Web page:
Structure v2.3.4 [81] was also used to find clusters in the full and neutral SNP datasets and to estimate the proportion of ancestry individuals inherited from each cluster, effectively assigning individuals to clusters. The admixture model with correlated allele frequencies was used in all cases, as we expected to find a high level of admixture and gene flow among groups. An initial run was performed with K = 1, allowing lambda to vary, to estimate the value of lambda that was then set in all subsequent runs. Structure was run both with and without sampling locations as priors to differentiate between subtle and strong population differentiation, and values of K from one to six were tested. Each analysis was run for 150,000 generations, discarding the first 50,000 as burn-in, and repeated ten times from a random seed for each value of K. Structure Harvester web v0.6.94 [82] was used to compare replicates, calculate the most likely value of K according to the Evanno method [83], and prepare files for CLUMPP [84]. CLUMPP aligns the results from replicate runs of Structure to check for multimodality and calculates the average membership coefficients of individuals to each cluster, ready for visualization with DISTRUCT v1.1 [85]. To check for hierarchical structure, we removed groups that appeared differentiated and then repeated the Structure analysis on the remaining groups.

To investigate patterns of genetic differentiation throughout the genome, we created Manhattan plots using the R package qqman for locus-specific FST values from the full dataset for all pairwise comparisons between groups. Locus-specific FST was calculated using the Weir and Cockerham [86] estimator in vcftools. Spring and winter spawning individuals from Ipswich Bay and Massachusetts Bay were grouped together into “spring spawners” and “winter spawners” for these comparisons due to the genetic similarity between bays in the same season.


Sequencing, SNP calling, and filtering

After discarding individuals with low read counts, we called SNPs in a total of 128 individuals across our six sampling locations (Table 1). The average number of reads per individual was 3.34 million (range: 0.87–12.18 million), with on average 84% of reads retained after quality control, adapter trimming, and mapping. Despite uneven sequencing depth among individuals and groups (Figure A in S1 Appendix), patterns of population structure did not correspond to these differences in sequencing depth or the lane in which individuals were sequenced, indicating that the patterns of population structure were robust. For example, spring spawners from Ipswich Bay, which received high coverage and were sequenced in lane 1, were genetically most closely related to spring spawners in Massachusetts Bay (see Population structure section), which had received much lower coverage and were sequenced in lane 2.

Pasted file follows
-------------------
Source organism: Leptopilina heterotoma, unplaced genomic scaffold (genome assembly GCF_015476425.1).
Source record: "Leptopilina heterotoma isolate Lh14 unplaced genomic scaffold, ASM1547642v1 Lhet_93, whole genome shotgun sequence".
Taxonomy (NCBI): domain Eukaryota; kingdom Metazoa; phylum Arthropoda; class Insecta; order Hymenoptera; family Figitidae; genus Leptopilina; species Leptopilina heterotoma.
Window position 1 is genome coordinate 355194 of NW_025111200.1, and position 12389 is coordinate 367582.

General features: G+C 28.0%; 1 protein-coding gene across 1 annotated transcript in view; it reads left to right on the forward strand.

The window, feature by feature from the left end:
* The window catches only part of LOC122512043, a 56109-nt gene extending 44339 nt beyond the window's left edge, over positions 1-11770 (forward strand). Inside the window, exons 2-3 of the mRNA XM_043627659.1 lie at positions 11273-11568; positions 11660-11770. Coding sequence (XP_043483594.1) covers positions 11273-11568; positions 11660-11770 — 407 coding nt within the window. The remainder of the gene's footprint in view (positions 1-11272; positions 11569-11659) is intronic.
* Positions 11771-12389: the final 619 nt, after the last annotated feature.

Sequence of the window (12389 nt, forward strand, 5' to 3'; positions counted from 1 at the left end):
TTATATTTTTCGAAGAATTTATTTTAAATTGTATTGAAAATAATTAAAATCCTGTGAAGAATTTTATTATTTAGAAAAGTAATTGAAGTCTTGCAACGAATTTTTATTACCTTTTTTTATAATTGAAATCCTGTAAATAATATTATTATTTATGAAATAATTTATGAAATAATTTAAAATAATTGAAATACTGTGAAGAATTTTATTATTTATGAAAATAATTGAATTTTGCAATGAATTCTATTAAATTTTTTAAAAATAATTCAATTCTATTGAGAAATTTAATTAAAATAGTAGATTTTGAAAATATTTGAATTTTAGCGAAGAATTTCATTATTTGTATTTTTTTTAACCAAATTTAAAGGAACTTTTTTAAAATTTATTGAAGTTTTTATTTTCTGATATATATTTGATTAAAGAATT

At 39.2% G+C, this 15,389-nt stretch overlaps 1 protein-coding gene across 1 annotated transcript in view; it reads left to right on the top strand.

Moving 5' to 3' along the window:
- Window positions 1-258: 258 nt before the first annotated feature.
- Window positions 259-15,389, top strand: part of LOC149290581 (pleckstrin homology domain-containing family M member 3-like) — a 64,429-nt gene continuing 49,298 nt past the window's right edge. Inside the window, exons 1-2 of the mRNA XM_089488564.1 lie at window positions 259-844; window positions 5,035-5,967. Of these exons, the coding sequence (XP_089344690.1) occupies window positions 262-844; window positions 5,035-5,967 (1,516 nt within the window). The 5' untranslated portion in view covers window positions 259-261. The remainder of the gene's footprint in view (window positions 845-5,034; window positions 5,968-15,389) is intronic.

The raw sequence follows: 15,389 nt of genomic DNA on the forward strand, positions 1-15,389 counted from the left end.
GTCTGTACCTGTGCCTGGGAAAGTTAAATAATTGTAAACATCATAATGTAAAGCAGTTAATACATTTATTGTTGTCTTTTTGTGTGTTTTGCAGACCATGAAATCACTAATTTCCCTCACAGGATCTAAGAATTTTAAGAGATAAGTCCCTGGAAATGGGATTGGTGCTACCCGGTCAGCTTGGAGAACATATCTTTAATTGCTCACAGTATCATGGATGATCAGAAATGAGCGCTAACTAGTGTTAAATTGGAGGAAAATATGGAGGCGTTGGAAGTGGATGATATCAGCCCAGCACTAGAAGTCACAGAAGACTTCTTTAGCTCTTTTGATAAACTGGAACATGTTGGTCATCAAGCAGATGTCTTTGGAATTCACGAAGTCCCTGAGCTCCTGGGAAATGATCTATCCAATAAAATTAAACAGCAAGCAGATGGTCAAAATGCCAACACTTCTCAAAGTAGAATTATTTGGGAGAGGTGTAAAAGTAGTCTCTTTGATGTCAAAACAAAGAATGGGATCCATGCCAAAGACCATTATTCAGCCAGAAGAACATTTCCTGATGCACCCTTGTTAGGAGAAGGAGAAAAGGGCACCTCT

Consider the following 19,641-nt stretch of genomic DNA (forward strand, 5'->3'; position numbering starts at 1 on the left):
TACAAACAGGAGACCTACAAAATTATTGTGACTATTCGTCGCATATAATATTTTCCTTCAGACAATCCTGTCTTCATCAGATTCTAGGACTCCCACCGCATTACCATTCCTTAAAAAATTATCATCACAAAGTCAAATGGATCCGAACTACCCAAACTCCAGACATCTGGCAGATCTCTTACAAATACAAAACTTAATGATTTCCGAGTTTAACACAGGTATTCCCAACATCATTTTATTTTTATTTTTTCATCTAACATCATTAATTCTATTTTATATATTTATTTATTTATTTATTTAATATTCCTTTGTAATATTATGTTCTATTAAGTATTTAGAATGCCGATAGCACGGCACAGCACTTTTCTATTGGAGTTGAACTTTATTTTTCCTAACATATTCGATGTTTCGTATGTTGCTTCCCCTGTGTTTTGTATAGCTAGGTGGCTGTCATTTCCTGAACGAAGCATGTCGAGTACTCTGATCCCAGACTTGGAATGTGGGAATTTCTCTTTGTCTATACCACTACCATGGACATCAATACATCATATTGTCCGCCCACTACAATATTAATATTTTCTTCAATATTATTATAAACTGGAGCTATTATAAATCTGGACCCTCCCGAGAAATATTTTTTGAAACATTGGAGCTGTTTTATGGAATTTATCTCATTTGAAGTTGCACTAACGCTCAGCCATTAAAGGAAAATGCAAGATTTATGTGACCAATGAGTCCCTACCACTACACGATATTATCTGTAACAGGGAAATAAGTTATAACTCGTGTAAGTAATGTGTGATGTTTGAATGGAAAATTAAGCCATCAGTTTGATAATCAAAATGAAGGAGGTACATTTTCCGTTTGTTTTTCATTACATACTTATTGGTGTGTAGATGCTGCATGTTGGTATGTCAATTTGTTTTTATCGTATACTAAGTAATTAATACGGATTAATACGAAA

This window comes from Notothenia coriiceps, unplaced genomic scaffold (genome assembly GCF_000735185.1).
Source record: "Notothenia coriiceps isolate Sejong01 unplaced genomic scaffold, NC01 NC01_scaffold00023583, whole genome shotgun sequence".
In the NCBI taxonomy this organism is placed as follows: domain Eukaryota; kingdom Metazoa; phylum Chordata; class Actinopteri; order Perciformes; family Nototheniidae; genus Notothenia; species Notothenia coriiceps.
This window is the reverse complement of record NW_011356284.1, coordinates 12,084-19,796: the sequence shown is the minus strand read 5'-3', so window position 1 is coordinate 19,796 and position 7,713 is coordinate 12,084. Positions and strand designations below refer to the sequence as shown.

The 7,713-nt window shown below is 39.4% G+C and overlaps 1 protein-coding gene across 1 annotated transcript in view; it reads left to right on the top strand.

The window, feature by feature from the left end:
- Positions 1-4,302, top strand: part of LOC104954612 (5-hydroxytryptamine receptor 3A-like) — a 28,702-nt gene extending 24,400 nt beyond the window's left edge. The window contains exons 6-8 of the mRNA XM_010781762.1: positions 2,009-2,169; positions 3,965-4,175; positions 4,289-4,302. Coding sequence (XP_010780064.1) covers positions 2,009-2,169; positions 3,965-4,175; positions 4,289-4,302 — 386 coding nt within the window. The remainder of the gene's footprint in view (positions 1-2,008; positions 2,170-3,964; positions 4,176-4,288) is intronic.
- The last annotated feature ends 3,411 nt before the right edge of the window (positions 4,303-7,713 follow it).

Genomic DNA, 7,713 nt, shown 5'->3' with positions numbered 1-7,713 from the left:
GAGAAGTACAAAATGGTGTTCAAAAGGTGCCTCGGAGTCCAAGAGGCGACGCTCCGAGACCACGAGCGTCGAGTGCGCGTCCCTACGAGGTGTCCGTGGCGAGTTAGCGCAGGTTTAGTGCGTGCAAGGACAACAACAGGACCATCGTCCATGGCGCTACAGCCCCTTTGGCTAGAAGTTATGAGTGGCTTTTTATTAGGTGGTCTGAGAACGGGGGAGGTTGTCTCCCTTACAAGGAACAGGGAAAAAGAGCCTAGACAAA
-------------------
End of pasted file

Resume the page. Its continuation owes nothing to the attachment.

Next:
We initially identified 73,495 SNPs across all RADtags using Ipyrad. After SNP filtering, we retained 3,128 SNPs which had a mean sequencing depth of 77.5X when averaging across all individuals (range 20.8–113 X, Figure B in S1 Appendix). This comprised our full SNP dataset which included potentially adaptive loci (Table A in S1 Appendix) and loci with up to 30% missing data per sampling location. To further verify that variation in sequencing depth and missing data did not produce erroneous signals of population structure, we further subsetted this dataset to remove SNPs with more than 5% missing data, creating a stringent SNP dataset of 1,660 SNPs. To obtain the neutral dataset, we thinned our full SNP dataset to remove any SNPs that were < 10kb apart, removed an additional 47 SNPs that were identified as outliers (the details of these are available on figshare: and another 106 SNPs located in regions in high linkage disequilibrium on LG 2, 7, and 12. This resulted in a neutral dataset of 2,689 SNPs.

Population structure

When we used the full dataset, which included the neutral SNPs plus the 106 SNPs in inverted regions on LG 2, 7 and 12, and 47 outlier SNPs identified by BayeScan, all pairwise FST values between sampling locations were small, but confidence intervals did not overlap zero (Table 2). Comparisons between the bays in the western GoM showed stronger differentiation by spawning season than geographic location. Georges Bank was more differentiated from the western GoM than the eastern GoM. Lastly, the eastern GoM showed similar levels of differentiation with the western GoM winter spawners as with Georges Bank, but higher differentiation with the western GoM spring spawners.

Table 2. Pairwise FST values among all sampling locations, estimated using the Hudson estimator and the full SNP dataset.

The weighted mean value is given above and the confidence interval is given below.